“The happier people are, the better their contentwill be, the more content they’ll produce.Digital newsrooms have moved fr...
“Beautiful software, even for back-end users, isbecoming an expectation.We’re moving in this direction because we nowunder...
WRITE FOR THE CHUNK,NOT THE PAGE                       69
BLOBS vs. CHUNKS                   71
NPR’SCMS        72
Page Title                 Example: Widget-o-Rama: FancyWidget No. 5PRODUCT DESCRIPTION—ANSWERS THE QUESTION “WHAT IS IT?”...
Display          StylesContent                 InputModel               Templates                                74
75
76
TRUNCATION IS NOT ACONTENT STRATEGY                      78
DEMYSTIFYING METADATA                        79
METADATA PROGRAMMATICALLYBUILDS PAGES                        80
Metadata is the new art direction.                  Ethan Resnick, @studip101   81
METADATA SUPPORTSPERSONALIZED CONTENT                       82
ABC Co.
METADATA HELPS PRIORITIZECONTENT                            84
85
USE MOBILE AS A WEDGE.                         86
The more structure you put into content       the freer it will become.                   Rachel Lovinger, @rlovinger   87
SEPARATION OF CONTENTFROM DISPLAY.(FOR REAL THIS TIME.)                        88
This approach of using structured content  removes much of the requirement for       formatting tools in the CMS.      Rac...
DESIGN WITH AND FORSTRUCTURED CONTENT.                      90
I’ve never seen anyone regret havingflexibility in how they deploy content.                            Jeff Eaton, @eaton ...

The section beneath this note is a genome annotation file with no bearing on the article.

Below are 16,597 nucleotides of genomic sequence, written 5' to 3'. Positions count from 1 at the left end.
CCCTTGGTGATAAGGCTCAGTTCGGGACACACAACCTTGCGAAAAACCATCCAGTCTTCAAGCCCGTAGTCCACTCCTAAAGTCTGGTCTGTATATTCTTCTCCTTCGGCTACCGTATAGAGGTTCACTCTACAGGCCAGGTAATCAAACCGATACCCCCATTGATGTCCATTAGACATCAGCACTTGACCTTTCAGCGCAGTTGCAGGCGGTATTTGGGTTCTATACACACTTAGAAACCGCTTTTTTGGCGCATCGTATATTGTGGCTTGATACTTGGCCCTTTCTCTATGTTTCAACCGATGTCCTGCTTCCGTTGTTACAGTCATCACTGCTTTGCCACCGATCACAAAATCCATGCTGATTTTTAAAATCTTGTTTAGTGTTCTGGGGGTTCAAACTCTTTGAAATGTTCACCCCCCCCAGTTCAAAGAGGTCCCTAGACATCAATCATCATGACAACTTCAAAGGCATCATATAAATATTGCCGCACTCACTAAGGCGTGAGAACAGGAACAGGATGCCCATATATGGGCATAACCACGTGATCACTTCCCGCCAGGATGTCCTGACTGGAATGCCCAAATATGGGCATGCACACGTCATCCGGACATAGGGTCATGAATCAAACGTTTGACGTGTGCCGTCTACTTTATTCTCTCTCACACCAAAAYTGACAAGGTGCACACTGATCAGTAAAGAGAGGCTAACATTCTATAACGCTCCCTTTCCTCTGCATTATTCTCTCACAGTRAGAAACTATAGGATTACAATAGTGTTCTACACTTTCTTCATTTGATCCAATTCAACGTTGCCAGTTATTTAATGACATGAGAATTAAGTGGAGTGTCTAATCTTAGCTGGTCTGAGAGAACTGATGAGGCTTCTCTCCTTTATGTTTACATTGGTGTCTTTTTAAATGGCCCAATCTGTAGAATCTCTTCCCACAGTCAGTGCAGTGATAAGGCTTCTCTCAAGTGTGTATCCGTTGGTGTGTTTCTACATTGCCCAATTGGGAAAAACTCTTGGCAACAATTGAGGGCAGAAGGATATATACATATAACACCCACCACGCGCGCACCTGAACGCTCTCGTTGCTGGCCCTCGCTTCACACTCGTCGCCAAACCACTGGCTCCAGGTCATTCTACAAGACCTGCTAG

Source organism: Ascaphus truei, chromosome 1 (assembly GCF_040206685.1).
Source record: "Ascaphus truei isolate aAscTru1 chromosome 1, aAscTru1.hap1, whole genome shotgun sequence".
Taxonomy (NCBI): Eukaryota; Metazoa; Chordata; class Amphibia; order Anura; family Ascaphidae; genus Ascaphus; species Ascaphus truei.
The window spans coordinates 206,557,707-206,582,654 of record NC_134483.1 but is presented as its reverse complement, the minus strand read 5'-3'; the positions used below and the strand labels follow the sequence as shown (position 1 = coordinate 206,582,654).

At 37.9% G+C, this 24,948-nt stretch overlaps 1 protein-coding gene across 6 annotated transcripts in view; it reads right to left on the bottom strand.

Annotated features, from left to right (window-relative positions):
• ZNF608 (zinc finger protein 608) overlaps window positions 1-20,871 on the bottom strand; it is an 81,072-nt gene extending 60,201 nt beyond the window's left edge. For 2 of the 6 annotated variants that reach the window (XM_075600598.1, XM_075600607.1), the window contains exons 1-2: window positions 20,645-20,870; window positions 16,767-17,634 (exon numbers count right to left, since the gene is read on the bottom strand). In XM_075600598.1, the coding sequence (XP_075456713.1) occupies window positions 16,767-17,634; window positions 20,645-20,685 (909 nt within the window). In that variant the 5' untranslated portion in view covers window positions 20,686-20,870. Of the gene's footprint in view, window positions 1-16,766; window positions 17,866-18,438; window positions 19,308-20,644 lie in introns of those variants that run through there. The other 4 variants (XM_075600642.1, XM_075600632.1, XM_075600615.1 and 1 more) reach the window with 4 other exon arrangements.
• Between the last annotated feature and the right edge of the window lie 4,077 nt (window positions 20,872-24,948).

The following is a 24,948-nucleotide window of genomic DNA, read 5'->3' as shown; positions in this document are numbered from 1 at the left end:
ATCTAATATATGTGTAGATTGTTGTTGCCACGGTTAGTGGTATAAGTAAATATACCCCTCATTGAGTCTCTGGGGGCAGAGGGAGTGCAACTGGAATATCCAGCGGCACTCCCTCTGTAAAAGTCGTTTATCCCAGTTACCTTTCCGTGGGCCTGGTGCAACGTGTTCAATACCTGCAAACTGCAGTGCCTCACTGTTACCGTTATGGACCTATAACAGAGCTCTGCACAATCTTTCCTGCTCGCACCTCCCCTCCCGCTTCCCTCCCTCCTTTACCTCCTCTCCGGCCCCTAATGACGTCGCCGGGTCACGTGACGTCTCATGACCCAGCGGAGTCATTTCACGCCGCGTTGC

THANKS!ROCK ON!@karenmcgranekaren@bondartscience.comwww.bondartscience.com+1 (917) 887-8149
Adapting ourselves to adaptive content
Adapting ourselves to adaptive content
Adapting ourselves to adaptive content
Adapting ourselves to adaptive content
Adapting ourselves to adaptive content
Adapting ourselves to adaptive content
Adapting ourselves to adaptive content
Adapting ourselves to adaptive content
Upcoming SlideShare
Loading in...5
×

Adapting ourselves to adaptive content

6,046

Published on

For years, we've been telling designers: the web is not print. You can't have pixel-perfect layouts. You can't determine how your site will look in every browser, on every platform, on every device. We taught designers to cede control, think in systems, embrace web standards. So why are we still letting content authors plan for where their content will "live" on a web page? Why do we give in when they demand a WYSIWYG text editor that works "just like Microsoft Word"? Worst of all, why do we waste time and money creating and recreating content instead of planning for content reuse? What worked for the desktop web simply won't work for mobile. As our design and development processes evolve, our content workflow has to keep up. Karen will talk about how we have to adapt to creating more flexible content.

Published in: Technology
1 Comment
13 Likes
Statistics
Notes
No Downloads
Views
Total Views
6,046
On Slideshare
0
From Embeds
0
Number of Embeds
4
Actions
Shares
0
Downloads
111
Comments
1
Likes
13
Embeds 0
No embeds

No notes for slide

Transcript of "Adapting ourselves to adaptive content"

  1. 1. ADAPTING OURSELVES TO ADAPTIVE CONTENTDIWD 2011@karenmcgrane#DIWD
  2. 2. RESPONSIVE DESIGNADAPTIVE 2
  3. 3. “Fragmenting our content across different“device-optimized” experiences is a losingproposition, or at least an unsustainable one. —Ethan Marcotte, Responsive Web Design 3
  4. 4. STRUCTURED CONTENTADAPTIVE 4
  5. 5. “You can’t afford to create a piece of content forany one platform.Instead of crafting a website, you have to putmore effort into crafting the description of thedifferent bits of an asset, so they can be reusedmore effectively, so they can deliver more value. —Nic Newman, BBC Nimble Report, http://nimble.razorfish.com 5
  6. 6. 6
  7. 7. 7
  8. 8. 8
  9. 9. 10
  10. 10. content content contentcontent content content content 11
  11. 11. http://www.flickr.com/photos/filamentgroup/5149016958/
  12. 12. FRAGMENTED CMS TOOLSFRAGMENTED INTERNAL PROCESSESFRAGMENTED DEVICES + PLATFORMS 13
  13. 13. A TALE OF TWO PUBLISHERS 14
  14. 14. 15
  15. 15. We’re about to usher in a golden age of PDFs on the iPad. Paul Ford, Ftrain.com 20